Ruby Roth is an author, illustrator and painter, residing in Los Angeles. Roth created her new illustrated book, That's Why We Don't Eat Animals, for elementary schoolaged children, exploring topics such as factory farming, overfishing and rainforest destruction in a manner that is truthful, yet age-appropriate. As Jane Goodall, primatologist, activist and UN Messenger of Peace says of Roth's latest book, "Farm animals have emotions similar to our pets and this is conveyed in Roth's enchanting illustrations. It will make children -and their parents - think."
The following interview is pulled from MFA's current issue of Compassionate Living magazine. Click here to read the full interview, then click here to become an MFA member and to receive the magazine.
CL: What inspired you to write an illustrated book for children about vegetarians?
RR: In 2003, I went vegan as a health experiment and it was like taking off a heavy jacket and starting to run. The more I learned about food, animals, climate change, and our food and health industries, the more my choice was validated. Fast forward, I was teaching art at an elementary school and the kids were all curious about my veganism. Little by little, and very matter-of-factly, I shared my reasons and they responded with incredible insight. Many kids wanted to go vegan, but there was no support system in their schools or homes. I looked, but couldn't find a book on the subject that wasn't based on a talking animal or vegetable, which I felt they were too smart for. So I decided to create the book myself.
CL: Your book is informative and honest, while not "too scary" for young children. How did you approach the text and illustrations in order to strike this balance?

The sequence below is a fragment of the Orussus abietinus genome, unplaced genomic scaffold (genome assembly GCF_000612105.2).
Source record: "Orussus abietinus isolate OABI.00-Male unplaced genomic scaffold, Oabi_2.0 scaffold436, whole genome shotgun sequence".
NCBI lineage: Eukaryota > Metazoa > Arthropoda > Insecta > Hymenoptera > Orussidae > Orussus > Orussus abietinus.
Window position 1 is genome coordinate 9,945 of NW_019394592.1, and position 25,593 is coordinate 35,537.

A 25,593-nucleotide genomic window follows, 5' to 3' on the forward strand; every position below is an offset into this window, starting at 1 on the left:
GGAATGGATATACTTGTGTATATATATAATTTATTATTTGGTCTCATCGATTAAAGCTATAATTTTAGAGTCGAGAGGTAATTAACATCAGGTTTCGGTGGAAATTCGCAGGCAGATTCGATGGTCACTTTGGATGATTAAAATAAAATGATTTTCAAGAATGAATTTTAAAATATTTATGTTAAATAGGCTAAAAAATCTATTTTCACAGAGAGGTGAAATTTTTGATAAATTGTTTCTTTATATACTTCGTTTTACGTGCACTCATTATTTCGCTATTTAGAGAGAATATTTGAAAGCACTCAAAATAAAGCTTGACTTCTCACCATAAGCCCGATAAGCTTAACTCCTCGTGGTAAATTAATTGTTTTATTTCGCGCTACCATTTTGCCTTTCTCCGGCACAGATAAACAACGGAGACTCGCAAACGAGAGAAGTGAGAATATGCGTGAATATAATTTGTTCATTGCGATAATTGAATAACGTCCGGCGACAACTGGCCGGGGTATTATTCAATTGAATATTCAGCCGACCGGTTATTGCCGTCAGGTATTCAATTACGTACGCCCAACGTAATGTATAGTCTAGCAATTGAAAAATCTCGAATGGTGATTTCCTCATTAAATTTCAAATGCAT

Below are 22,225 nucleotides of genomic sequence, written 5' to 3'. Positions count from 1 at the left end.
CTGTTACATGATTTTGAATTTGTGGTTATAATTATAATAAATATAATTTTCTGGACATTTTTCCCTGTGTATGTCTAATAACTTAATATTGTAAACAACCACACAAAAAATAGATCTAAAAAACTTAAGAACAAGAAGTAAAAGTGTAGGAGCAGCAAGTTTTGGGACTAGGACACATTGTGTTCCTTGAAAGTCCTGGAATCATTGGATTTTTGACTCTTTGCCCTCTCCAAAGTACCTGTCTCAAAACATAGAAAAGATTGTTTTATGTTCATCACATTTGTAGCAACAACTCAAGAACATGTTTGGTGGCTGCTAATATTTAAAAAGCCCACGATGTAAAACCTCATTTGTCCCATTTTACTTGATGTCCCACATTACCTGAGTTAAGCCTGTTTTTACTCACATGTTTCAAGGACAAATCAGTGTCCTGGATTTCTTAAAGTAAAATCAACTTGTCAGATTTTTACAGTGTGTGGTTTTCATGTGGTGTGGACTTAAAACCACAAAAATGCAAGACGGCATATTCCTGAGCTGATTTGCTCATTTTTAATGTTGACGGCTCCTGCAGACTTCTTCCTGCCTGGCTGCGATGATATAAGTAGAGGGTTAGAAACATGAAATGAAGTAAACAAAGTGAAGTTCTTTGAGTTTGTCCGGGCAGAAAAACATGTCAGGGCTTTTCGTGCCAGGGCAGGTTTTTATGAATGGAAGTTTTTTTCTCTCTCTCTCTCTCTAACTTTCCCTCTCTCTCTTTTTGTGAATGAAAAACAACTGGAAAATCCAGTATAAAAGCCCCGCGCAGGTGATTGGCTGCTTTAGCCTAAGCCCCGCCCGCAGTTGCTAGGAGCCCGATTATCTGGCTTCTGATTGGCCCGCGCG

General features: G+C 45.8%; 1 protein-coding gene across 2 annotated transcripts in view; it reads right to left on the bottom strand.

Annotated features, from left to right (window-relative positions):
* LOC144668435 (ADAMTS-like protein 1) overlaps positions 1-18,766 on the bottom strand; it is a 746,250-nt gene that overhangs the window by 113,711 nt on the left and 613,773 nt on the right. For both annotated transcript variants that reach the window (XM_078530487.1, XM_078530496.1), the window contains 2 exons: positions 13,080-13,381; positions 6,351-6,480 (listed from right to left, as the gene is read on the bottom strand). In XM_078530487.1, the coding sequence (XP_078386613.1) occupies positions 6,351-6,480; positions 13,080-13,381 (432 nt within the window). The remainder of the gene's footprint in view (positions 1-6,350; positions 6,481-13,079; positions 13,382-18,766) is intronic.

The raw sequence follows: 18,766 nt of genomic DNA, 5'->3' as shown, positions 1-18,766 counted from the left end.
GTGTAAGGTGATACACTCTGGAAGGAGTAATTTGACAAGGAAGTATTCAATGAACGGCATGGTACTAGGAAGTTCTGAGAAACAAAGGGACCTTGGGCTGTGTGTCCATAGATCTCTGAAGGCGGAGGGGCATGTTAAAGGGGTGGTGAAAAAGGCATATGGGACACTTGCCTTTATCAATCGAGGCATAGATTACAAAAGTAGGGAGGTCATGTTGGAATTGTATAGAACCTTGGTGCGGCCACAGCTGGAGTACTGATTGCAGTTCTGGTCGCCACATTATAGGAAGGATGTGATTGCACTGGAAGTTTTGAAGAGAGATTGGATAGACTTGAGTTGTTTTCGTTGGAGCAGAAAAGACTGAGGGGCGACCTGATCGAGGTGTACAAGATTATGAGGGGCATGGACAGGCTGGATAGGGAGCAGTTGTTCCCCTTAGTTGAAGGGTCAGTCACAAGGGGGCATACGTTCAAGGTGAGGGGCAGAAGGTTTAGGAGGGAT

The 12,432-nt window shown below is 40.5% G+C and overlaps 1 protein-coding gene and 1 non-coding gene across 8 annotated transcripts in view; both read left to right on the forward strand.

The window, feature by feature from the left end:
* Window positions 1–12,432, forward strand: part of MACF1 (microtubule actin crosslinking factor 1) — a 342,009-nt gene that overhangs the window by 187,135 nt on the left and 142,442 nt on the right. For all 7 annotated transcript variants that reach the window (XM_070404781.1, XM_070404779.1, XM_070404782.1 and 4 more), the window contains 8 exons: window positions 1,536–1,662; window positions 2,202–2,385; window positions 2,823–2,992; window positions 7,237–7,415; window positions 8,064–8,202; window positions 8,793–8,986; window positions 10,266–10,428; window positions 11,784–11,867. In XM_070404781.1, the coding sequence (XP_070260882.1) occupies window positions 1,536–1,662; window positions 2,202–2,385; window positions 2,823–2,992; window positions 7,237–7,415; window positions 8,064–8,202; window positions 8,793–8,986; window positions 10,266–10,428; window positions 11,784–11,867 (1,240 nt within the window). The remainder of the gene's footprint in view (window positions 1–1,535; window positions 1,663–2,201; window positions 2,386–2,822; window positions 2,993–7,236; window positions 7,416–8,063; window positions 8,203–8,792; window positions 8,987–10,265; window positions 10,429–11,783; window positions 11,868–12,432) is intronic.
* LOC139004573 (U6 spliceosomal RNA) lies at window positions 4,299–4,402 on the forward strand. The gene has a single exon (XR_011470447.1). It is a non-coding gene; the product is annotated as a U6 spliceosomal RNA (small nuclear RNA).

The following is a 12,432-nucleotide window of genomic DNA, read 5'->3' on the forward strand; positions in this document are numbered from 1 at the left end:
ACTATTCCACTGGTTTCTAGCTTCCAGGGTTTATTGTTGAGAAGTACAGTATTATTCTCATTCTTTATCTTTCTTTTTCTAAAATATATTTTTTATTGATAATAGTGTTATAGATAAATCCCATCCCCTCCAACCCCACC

RR: I wanted to provide factual, emotional ideas that children relate to. In my experience teaching, I found that children don't require the sugarcoating they usually get. They respond with great intelligence to facts and in turn, a powerful sense of self-empowerment. Although the book is written in simple, sweet language, it is in fact comprised of factual, ethological information. I wanted kids to identify the incredible similarities and differences between ourselves and animals - the idea being that both inspire wonder and compassion.
CL: What values do you hope to instill in children who read your book?
RR: This book is about valuing all life and feeling connected to animals and the planet. With this kind of conscious appreciation for all living beings, we're more likely to treat the planet and each other and ourselves with great care. Also, being that vegan children get little support in the world outside of their families, I want this book to inspire self-confidence, bravery, and a pride in self-determination. I want vegan kids to feel good about sticking up for what they believe in, regardless of what their peers are eating at birthday parties or in the school cafeteria.
CL: Do you feel that you have a social responsibility as a writer/artist?
RR: Yes, particularly in a poor economy when art and books are luxuries, I aim for my work to be not only practical, but political. But no matter what my career, I would feel a responsibility. Regardless of your profession, be it house cleaner, makeup artist, or lawyer, you have the capacity to be very effective by introducing social, environmental, or food responsibility within your field.
CL: What do you see in the future of veganism and animal rights?
RR: Following the civil rights movement, veganism is the next step for moral progress in our society. I think the movement will follow the same historical trajectory as all previous rights movements - through denial and anger, but finally acceptance. Most immediately, I envision the eradication of factory farms. Be it from the outside in, as a result of widespread education or from the inside out, as the result of widespread diseases like H1N1, I believe that factory farming will inevitably collapse. It is far too unsustainable not to reach that point eventually.